Coronavirus fears keeping you awake? Well, you’ll have a friendly celestial face to keep you company on at least one sleepless night this month — two planets are set to line up with the moon to create a “smiley face,” in an unusual event for skywatchers.
If you look up into the eastern sky during the early morning of May 12, you’ll see Jupiter and Saturn lined up in the sky close enough to look like eyes over a wide, open-mouthed smile of the moon, according to York University astronomy professor Paul Delaney.
This unique face in the sky is what’s called a “conjunction,” Delaney explained.
“Conjunctions are when you get a couple of planets, or a planet and the moon, in a relatively close apparent proximity,” he told CTVNews.ca in a phone interview. “So, when you’re looking in the sky, they’re not very far apart. They are physically still hundreds of millions of kilometres apart. But from our perspective here on the surface of Earth, they look close together in the night sky.”
This is different from an occultation, where one object passes directly in front of another.
Delaney said that planets appear physically close to the moon in the sky many times a year as they go through their orbits around the sun.
But an event where two planets line up above the moon in this manner is much rarer. One notable time this phenomenon occurred was in 2008, when a smiley face made out of Venus, Jupiter and the moon was visible from Australia.
“Jupiter and Saturn will be within about half a hand span, about five degrees away from the moon,” Delaney said. “It will look very much, as you say, like a smiley face.”
As the moon will be at the waning gibbous stage of its cycle, it’ll be a bit more of a wide, excited smile than the emoticon-perfect smile that a crescent moon would’ve provided.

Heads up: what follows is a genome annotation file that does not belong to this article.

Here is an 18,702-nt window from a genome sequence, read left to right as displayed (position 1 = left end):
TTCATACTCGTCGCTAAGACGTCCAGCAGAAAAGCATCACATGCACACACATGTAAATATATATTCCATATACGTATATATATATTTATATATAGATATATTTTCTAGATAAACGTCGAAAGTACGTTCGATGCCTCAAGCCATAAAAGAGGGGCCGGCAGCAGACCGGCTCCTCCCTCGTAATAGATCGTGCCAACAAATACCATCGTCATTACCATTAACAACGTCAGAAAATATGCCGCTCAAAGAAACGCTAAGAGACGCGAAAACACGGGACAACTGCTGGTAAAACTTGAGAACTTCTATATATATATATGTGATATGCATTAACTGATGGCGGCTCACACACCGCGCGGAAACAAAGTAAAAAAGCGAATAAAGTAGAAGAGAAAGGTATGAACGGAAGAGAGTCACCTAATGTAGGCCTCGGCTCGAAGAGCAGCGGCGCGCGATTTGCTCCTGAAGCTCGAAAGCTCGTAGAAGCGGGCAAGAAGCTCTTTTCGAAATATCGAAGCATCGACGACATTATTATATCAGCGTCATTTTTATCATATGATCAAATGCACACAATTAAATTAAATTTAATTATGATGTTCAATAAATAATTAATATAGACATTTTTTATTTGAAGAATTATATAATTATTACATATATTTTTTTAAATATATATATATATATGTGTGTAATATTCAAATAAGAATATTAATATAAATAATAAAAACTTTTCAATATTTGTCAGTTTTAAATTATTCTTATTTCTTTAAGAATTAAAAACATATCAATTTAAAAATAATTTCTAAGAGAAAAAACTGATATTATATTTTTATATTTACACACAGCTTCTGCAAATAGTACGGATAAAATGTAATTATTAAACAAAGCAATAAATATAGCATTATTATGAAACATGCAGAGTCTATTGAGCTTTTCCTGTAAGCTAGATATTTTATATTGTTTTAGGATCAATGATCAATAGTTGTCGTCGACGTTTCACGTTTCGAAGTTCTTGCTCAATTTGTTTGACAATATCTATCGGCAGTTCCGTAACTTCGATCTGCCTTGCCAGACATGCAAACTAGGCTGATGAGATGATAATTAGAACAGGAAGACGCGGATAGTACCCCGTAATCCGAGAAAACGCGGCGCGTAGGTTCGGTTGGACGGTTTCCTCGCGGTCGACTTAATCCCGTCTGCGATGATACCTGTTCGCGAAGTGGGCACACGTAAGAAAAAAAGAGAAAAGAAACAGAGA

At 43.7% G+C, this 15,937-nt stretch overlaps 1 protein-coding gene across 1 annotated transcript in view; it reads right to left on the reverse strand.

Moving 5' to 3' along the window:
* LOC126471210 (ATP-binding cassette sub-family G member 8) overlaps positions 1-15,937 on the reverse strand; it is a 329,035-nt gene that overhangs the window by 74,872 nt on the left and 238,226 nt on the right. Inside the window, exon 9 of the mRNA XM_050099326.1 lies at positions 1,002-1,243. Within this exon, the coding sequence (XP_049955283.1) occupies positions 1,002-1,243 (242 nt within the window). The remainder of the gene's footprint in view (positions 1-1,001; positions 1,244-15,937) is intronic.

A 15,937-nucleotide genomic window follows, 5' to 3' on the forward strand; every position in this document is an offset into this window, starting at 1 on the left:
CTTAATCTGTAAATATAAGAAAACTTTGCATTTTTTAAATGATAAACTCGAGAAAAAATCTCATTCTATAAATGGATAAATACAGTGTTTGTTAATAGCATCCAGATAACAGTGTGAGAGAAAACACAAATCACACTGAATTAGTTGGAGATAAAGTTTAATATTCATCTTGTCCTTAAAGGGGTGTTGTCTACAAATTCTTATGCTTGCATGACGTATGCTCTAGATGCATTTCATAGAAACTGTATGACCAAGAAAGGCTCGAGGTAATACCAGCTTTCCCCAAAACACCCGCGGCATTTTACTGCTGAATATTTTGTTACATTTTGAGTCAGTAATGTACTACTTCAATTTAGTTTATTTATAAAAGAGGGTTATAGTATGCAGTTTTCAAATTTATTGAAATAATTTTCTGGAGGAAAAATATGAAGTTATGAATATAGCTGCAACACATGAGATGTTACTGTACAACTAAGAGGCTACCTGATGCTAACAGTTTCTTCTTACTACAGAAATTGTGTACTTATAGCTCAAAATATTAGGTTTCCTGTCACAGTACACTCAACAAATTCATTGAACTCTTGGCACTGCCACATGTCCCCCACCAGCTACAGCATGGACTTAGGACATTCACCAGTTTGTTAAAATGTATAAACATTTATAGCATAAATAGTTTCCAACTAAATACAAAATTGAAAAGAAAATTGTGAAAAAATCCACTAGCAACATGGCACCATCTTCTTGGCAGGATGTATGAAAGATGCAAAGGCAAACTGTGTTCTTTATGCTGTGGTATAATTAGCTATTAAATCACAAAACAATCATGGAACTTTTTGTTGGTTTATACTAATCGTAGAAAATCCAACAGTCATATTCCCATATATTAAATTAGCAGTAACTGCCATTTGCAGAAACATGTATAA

The right “eye” will be Jupiter, and the left will be Saturn, Delaney said.
Due to different perspectives of the moon, in the northern hemisphere, the planets will be poised above the moon’s smile, but from the southern hemisphere the smiley face will appear upside down.
“One will be a happy face. The other will be not quite so happy,” Delaney said. “It will be a sad configuration, if you will, for the folks in the southern hemisphere.”
It will appear for one night only, according to Delaney.
Jupiter and Saturn will be close to each other for May 11-13, but as the moon moves rapidly, it will only line up properly with Jupiter and Saturn to form a face in the early morning on May 12.
The best time to see it from Toronto will be 4 a.m. to 5 a.m. EST, but anyone getting up a few hours earlier in the morning should still be able to catch a glimpse. If you plan on staying up late the night before to spot it, Delaney warns that you probably won’t see anything before 2 a.m. at the earliest.
Of course, this smiley face isn’t an actual sign from the heavens. Humans just love to see patterns in random places, a phenomenon called “pareidolia.” It’s why we can find shapes in clouds and why an asteroid flying by the Earth this week made headlines for appearing to be wearing a face mask.
But in times like these, when smiles are scarce, it’s nice to have the planets spread some positivity anyway.
If you’re looking for more conjunctions happening this month, Mercury and Venus will appear very close together in the sky around May 21, Delaney said.
The Strawberry Moon Eclipse May Be Visible Over Metro Vancouver This Week – 604 Now
Metro Vancouver is in for a treat this week, as we’ll be able to see the Strawberry Moon eclipse shine over the city this Friday.
Named after the red summer fruit, this phenomenon is June’s full moon – or otherwise called the Hot Moon or Rose moon.
This particular moon, however, kicks off 2020’s “eclipse season,” and will be visible during the moonrise and moonset.
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You’ll just have to be ready at either 5:30 am or 8 pm, Friday, to see the eclipse over Metro Vancouver.
So, will you be checking it out this week?
Friday, June 5th is also the day of the second George Floyd protest, happening downtown.
For more Vancouver stories, head to our News section.
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How To Watch The Mesmerising Penumbral Lunar Eclipse This Week – Tyla